In Marron v. United States, 275 U.S. 192, 48 S. Ct. 74, 72 L. Ed. 231, a conspiracy was involved, and one of defendants actually engaged therein was in charge of premises where intoxicating liquors were being unlawfully sold. The place was a nuisance under the National Prohibition Act (27 USCA). It was held that a crime was being committed in the officer's presence, and that they had the right to search the defendant, Birdsall, and take from him evidence of the crime.

There is not one word of evidence here, outside of that objected to, to show appellant had any charge of the premises or was connected with them in any capacity.

In McBride v. United States (C.C.A.) 284 F. 416, the court held that when federal officers smelled fumes from a still in an unoccupied house, they were warranted in searching, and having found a still in illegal operation, in arresting those operating it.

In Colasurda v. United States (C.C.A.) 22 F.2d 934, it was held that where officers entering premises under search warrant found an uncompleted still and saw defendant arrive in an auto containing missing portions of still, officer had reasonable ground and probable cause for arrest.

In Schnorenberg v. United States (C.C.A.) 23 F.2d 38, the facts are so different from those in the case at bar as to make unnecessary any discussion thereof.

In Benton v. United States (C.C.A.) 28 F.2d 695, officers were informed by sense of hearing that intoxicating liquor was being transferred to other containers. It was held that arrest of defendant who was carrying a can containing five gallons of whisky from a woodshed to an auto was justified, as the officers saw the crime being committed.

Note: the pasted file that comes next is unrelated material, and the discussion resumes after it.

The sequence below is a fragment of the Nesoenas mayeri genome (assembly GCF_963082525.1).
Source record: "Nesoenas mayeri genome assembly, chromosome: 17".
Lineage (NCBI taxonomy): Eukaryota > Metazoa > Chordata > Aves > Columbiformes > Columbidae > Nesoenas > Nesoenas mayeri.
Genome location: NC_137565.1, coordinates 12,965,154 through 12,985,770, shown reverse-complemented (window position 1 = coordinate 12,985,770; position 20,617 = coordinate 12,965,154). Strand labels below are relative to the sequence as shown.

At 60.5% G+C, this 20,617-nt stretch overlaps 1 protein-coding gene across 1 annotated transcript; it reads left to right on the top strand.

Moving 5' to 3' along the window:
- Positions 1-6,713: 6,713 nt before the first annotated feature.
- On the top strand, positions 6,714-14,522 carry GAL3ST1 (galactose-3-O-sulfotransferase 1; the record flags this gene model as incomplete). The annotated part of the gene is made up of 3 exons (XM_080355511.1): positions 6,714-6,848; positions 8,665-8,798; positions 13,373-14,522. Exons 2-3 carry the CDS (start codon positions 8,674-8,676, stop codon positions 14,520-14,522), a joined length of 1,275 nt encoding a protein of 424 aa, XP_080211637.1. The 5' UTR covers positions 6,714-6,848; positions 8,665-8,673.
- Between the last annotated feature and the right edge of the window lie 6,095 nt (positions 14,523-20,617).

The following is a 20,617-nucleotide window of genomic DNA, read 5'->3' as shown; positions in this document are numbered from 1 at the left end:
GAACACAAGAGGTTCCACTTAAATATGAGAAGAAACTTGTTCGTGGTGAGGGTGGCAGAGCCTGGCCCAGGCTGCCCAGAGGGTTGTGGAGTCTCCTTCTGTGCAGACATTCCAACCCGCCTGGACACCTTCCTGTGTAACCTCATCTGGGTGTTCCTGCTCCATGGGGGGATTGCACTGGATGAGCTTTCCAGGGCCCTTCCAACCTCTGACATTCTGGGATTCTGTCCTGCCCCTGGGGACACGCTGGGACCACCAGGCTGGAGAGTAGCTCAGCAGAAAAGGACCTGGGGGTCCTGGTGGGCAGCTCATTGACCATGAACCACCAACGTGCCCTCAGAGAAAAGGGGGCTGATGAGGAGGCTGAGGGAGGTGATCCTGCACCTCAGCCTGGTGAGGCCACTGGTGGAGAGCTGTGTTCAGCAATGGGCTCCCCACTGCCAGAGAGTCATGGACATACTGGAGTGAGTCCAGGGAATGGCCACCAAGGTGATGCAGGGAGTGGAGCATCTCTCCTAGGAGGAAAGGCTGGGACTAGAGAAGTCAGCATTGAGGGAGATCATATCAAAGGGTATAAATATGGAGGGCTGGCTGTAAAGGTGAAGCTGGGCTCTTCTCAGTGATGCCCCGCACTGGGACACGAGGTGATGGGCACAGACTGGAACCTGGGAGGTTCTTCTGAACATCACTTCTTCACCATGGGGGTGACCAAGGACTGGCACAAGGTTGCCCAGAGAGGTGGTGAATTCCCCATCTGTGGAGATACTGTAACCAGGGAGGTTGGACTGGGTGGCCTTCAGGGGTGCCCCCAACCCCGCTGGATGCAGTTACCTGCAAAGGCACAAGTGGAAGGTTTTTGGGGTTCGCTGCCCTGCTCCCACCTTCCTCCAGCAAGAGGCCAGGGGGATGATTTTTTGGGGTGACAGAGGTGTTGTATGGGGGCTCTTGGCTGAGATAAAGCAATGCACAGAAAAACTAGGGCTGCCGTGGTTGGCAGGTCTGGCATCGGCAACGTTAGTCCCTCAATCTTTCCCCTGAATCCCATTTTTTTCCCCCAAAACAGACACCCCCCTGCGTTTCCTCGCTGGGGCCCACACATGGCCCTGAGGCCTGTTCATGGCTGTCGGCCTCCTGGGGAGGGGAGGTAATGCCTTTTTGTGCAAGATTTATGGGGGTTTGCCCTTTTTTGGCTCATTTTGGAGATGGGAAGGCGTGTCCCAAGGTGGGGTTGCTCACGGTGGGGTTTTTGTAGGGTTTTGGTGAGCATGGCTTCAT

In the Gerk Case, supra, there was evidence that prohibition officers detected the odor of fermenting mash emanating from a shack and heard the roar of gasoline pressure in the building. They saw defendant enter the building, and it was held that was sufficient to show probable cause for believing there was a violation of Revised Statutes 3281 and 3282, and the search and arrest were upheld.

Judge Booth has discussed in a very late case, Raniele v. United States (C.C.A.) 34 F.2d 877 (opinion filed September 28, 1929), the question of assuming a crime was being committed in the presence of a prohibition agent, by virtue of his detecting the smell of fermenting mash coming from a residence. The case differs from this, it is true, because there was involved the question of a search of a home; but the principles he announces are somewhat in point here.